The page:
Saturday, November 29, 2014

Bits About Critique

I've been thinking about critique a bit lately. In my experience, a really meaty, helpful, insightful, honest critique is rare. There are lots of reasons why critiques are not always as productive as they could be. That's mostly ok. It's a complicated thing. What's most important is that an artist learns to critique her own work and her own process and learns and grows with each new work.

Kristin wrote about critique on the 8 That Create blog. She has lots of good thoughts.

I also LOVE this video from The Art Assignment video series on You Tube. (I've written about The Art Assignment before.)

I have just two small things to share that I've learned to use in critiques over the years.

One is something I say if I'm viewing/critiquing a piece of art. If there is an element of the work that I find perplexing, I say "Tell me about ______." For instance, if the artist has included a red shape with sharp edges that doesn't seem to fit with the other shapes or lines within the piece, I might say "Tell me about the red shape here." Her response may explain why it doesn't seem to fit. Maybe it wasn't supposed to fit. Or her response might indicate that she didn't have a real plan or sense for how it fit with everything else. Ideally her response helps her -- and everyone else listening -- determine if it's an area that could be improved. Or it simply gets everyone to look at the work slightly differently and we learn from that new persepctive.

The second thing is something I ask if I'm having my work critiqued. Often when discussing art with like-minded, caring friends, they don't want to say anything critical. So, I say "Tell me one thing that seems out of place or misguided in this piece." Then they are forced to think of something they might wish I'd done differently. It doesn't feel critical. They've already told me they love the piece. (I may also love it.) But, even the smallest suggestion that the blue rectangle is too big or a particular fabric looks old fashioned -- or whatever -- helps me see the piece differently and consider how I might improve the design process the next time around. Or if I lovelovelove the same thing someone else says they are confused by, I can learn to verbalize and explain why I chose to design it the way I did.

Here's my piece, Neighborhood, which some of my friends suggest has a blue rectangle that is too big. They may be right.


Deborah C. Stearns said...

Thanks for sharing your approaches to critique. I like the idea of asking the artist to elaborate about certain areas of the work. You've also come up with a good strategy to encourage thoughtful critique in groups that may be unwilling to offer any criticism. I've been in groups that have been *very* critical, as well, and that can be hard to manage, both to ensure that the feedback is useful (rather than "I don't like it") and that the space continues to feel safe for presenting one's work.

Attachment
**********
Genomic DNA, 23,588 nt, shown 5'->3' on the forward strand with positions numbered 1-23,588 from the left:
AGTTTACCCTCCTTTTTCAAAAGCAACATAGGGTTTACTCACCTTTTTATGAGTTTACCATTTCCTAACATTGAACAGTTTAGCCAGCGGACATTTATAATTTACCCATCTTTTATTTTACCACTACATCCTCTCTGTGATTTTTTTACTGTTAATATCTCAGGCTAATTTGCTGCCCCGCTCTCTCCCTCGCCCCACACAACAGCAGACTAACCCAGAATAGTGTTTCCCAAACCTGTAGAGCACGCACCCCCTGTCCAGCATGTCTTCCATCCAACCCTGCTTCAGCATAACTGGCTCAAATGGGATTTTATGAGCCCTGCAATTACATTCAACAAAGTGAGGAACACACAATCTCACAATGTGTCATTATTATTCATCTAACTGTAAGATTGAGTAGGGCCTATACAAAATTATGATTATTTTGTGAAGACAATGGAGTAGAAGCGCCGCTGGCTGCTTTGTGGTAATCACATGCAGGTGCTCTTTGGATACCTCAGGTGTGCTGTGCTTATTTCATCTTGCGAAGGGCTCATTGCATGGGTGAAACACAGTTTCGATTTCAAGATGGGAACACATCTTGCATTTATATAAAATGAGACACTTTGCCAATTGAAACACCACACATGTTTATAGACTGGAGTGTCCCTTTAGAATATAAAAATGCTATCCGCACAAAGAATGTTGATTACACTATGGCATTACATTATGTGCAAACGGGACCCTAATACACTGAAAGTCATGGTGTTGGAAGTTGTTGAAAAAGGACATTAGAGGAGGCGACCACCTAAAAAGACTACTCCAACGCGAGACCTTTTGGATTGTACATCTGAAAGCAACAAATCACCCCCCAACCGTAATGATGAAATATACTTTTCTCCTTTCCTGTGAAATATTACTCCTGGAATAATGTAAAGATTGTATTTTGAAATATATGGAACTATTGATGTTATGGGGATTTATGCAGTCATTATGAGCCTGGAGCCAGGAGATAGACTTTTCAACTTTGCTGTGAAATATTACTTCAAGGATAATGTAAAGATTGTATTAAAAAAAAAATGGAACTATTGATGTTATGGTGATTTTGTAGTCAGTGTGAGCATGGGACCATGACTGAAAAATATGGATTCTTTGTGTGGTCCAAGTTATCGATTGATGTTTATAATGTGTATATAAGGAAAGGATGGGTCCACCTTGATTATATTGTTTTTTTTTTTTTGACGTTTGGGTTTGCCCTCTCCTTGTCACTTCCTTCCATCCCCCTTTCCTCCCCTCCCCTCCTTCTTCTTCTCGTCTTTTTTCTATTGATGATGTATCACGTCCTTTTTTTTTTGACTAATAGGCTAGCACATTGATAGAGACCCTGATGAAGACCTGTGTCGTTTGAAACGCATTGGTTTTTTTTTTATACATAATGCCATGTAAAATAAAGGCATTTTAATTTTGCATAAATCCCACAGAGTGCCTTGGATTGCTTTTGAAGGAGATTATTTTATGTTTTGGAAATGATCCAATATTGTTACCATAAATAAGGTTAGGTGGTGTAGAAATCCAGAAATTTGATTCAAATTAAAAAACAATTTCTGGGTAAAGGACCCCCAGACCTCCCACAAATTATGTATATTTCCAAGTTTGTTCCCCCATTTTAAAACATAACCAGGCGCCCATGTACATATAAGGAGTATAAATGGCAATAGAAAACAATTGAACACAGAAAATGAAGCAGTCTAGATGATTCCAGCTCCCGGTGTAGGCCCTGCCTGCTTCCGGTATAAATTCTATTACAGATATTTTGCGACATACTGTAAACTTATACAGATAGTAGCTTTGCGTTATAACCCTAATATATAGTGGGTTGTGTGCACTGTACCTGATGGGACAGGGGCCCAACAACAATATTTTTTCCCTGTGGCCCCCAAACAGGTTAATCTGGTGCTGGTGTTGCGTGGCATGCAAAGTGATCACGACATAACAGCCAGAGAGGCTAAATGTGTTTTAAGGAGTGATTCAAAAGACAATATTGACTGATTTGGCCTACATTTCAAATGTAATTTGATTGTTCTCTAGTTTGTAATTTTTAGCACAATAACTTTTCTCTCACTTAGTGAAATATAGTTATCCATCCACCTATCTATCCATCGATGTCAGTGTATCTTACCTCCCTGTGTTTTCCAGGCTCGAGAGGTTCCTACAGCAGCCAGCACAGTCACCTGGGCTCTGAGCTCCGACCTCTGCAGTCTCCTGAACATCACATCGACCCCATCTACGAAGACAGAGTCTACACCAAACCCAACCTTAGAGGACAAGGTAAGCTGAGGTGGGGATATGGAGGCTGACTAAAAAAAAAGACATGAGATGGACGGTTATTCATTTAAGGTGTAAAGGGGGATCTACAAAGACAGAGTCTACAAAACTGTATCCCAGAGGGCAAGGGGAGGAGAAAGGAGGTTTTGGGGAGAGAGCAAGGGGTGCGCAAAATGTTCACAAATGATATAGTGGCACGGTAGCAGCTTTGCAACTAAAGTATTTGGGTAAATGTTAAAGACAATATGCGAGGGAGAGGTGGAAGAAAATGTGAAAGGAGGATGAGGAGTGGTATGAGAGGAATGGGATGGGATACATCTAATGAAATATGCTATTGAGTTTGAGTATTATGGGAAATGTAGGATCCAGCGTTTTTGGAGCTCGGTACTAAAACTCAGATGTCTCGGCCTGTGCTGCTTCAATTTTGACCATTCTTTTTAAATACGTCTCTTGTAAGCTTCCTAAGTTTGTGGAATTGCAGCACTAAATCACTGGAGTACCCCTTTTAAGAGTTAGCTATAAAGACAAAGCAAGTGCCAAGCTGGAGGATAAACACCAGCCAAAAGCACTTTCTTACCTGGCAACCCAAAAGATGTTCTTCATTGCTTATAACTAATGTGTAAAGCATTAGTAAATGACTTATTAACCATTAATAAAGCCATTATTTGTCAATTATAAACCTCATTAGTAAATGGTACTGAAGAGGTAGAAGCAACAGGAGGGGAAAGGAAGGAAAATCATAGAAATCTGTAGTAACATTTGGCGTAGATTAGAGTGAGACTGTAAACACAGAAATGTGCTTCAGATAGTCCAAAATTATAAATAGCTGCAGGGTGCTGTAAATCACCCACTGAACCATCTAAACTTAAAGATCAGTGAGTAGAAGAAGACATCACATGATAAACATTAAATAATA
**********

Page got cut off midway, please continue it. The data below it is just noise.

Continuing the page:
One of the approaches I have liked has been to focus on responses to the work. Basically, the questions are "What do you see?" and "What effect does the piece have on you? How does it make you feel or what do you think about when you see the piece?" I think that can be helpful in providing feedback to the artist about how the piece comes across to viewers, and then the artist can decide if that fits with their vision. So if people say "I notice the green square -- that is the first thing that grabs my attention. It seems big, maybe out of proportion to the rest of the piece. It gives me a feeling of being grounded or weighted down, which contrasts with the lighter feeling of the upper part of the piece.", then the artist can decide if that is the effect you wanted with the piece.

Elena Stokes said...

Then again, they may be wrong. I think the blue adds weight where it's needed. I could make a suggestion but first I'd ask "So, tell me about the big blue rectangle at the bottom."

Great post with a good approach to critiques that, when you think about it, could be applied to other life situations. Thanks!

Sarah Ann Smith said...

I agree that the blue adds necessary weight to the bottom, but the very vertical edges and corners are grabbing me...what if the edges were ragged/torn like the green line? What do what the blue to be? What does it mean to you? Typed your friend!

cauchy09 said...

I absolutely appreciate critiques that begin neutral rather than projecting the critic's opinions at the outset.

And I love that blue rectangle there, btw.